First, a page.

Mud was plowed off the audience area and sand was brought in, but the field was still pretty soggy on Saturday evening. The crowd was larger than at any other time. Although the area could reasonably be expected to handle 7,000 people at most, 8,000 tickets were sold for Saturday. The organizers showed true Sarawak hospitality by their reluctance to turn away people who had traveled far to attend. We thought this crowd included a rowdy element - smoking, drinking (Heineken cost 10RM per can) and talking during performances. This was most disturbing during the Adel Salameh Trio performance of quiet, subtle and complex "chamber music." The crowd preferred fast, loud music like the Celtic tunes of "Beltaine" from Poland and the modern African music of "Yakande" from Gambia/Guinea. Hiroshi Motofuji was accorded "rock star" status for his vigorous solo drumming.
On Sunday afternoon we arrived in time to get front-row seats in the Theatre. We stayed there for all three workshops. We sat with Gerald Seligman, General Director of WOMEX (www.womex.com),who was here to help musicians succeed in today's fast-changing music business. He was very interesting to talk with since he knew many musicians personally and had a very informed perspective. The first workshop featured Ross Daly (lauto - an upright violin), Adel Salameh (oud), and the Sarawakians of "Senida" (featuring the gambus - a type of sape). The first two were certainly "masters," and their performances were exquisite. The second workshop was a complete change of pace, since the audience participated. Everyone had a chance to try a bamboo rattle (angklung - originally from Indonesia). Nina played a "C" rattle during a little song directed by Narawi Rashidi who pointed to each note on a big chart. It was fun. The last workshop featured many different kinds of drums plus dancers. It ended with a remarkable dialogue between a Trinidadian playing tenor pan (steel drum) and an Indian playing the khomok. It is possible that neither musician had ever heard the other's instrument, but they interacted wonderfully and embraced after the workshop.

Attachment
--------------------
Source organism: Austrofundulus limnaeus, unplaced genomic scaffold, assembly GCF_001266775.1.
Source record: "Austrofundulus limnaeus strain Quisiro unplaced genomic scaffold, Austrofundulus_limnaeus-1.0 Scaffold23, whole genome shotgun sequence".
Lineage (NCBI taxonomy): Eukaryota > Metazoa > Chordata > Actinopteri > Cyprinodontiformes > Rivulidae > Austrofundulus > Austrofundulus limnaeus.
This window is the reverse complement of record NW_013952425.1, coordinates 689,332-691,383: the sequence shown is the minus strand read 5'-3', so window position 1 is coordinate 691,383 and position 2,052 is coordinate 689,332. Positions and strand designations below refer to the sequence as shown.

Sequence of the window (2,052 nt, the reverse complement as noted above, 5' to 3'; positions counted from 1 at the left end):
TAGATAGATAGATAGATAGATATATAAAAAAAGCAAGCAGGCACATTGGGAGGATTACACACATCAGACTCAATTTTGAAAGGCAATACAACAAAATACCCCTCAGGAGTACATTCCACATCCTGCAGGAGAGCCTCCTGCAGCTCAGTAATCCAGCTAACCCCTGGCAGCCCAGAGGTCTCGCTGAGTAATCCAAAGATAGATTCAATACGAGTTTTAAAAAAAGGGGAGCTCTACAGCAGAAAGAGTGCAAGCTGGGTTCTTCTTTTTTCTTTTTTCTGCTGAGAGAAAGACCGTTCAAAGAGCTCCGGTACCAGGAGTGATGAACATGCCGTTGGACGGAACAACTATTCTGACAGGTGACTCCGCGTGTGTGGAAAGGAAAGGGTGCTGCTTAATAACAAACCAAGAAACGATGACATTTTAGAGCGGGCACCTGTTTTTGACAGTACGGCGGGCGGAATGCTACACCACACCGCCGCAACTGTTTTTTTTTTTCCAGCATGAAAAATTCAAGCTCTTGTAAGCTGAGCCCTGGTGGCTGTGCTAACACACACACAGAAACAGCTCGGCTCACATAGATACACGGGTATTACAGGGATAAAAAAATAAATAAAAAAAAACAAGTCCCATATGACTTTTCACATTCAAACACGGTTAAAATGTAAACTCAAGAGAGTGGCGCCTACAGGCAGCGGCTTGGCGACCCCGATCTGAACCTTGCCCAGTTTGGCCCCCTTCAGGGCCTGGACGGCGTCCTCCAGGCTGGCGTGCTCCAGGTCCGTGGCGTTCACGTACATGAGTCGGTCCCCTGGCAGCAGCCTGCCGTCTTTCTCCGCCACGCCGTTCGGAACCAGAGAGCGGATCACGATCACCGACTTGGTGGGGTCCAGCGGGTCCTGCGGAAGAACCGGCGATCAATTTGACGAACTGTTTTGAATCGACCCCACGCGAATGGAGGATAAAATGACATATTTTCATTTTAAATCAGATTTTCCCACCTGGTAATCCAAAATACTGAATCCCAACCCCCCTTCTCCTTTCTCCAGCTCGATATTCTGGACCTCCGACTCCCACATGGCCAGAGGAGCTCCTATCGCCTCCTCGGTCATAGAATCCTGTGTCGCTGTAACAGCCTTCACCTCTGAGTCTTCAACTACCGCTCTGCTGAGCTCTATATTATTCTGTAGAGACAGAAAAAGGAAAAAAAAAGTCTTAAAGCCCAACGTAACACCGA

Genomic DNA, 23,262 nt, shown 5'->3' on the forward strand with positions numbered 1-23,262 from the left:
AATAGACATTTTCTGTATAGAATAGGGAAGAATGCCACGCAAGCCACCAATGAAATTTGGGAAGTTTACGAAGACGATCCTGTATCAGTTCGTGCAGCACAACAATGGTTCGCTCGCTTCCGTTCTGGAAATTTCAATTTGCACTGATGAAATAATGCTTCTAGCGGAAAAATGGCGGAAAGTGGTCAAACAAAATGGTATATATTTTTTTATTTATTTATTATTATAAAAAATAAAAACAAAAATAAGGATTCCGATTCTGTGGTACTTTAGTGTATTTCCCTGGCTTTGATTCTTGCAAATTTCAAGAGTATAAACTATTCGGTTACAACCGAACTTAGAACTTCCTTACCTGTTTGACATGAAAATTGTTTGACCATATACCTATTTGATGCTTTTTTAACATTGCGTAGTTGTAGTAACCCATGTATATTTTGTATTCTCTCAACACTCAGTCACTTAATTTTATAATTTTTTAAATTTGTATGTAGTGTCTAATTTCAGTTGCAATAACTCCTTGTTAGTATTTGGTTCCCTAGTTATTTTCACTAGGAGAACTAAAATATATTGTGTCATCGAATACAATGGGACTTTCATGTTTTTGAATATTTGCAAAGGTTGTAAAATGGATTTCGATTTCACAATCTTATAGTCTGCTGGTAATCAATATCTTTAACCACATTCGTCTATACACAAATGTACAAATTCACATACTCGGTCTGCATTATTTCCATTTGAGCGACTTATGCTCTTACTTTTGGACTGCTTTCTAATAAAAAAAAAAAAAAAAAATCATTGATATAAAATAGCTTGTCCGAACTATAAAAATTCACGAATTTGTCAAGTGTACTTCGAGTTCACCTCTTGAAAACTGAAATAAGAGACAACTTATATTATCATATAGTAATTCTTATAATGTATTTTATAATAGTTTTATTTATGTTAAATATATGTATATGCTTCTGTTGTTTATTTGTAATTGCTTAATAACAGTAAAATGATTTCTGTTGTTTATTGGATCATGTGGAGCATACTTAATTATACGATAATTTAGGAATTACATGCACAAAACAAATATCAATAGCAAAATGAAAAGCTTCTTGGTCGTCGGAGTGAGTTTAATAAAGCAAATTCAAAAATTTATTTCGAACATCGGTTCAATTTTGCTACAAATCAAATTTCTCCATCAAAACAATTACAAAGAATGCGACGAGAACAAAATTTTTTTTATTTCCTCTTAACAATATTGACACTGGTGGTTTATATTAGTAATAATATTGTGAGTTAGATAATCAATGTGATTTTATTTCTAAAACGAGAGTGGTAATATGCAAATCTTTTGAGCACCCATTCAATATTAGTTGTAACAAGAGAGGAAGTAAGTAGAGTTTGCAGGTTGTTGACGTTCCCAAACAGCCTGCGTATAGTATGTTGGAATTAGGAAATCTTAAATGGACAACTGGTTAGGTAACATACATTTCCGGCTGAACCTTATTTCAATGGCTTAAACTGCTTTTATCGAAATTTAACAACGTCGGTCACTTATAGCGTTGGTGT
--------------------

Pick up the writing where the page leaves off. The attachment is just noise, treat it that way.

The final evening concert was muddy but more decorous than the previous night's. The New Rope String Band's zany antics were well-received, then the Sarawak youngsters performed on gongs, Hiroshi battered his drum set as if it were a martial art, the "Oikyotaan" group produced wonderful Indian music, Ross Daly presented his form of Grecian chamber music, and "Kasai Masai" made modern African music. It was another evening of truly "world music." The "Finale" brought all performers back onto the main stage for reminders of their performances and a chance to finish the festival together. It was a happy ending, marred slightly by a few who started slinging mud after the music was finished.We found our van and returned to our boat, again after 1:00am. It was well worth the late nights, but after this music festival we were tired!
(view Rainforest World Music Festival photos)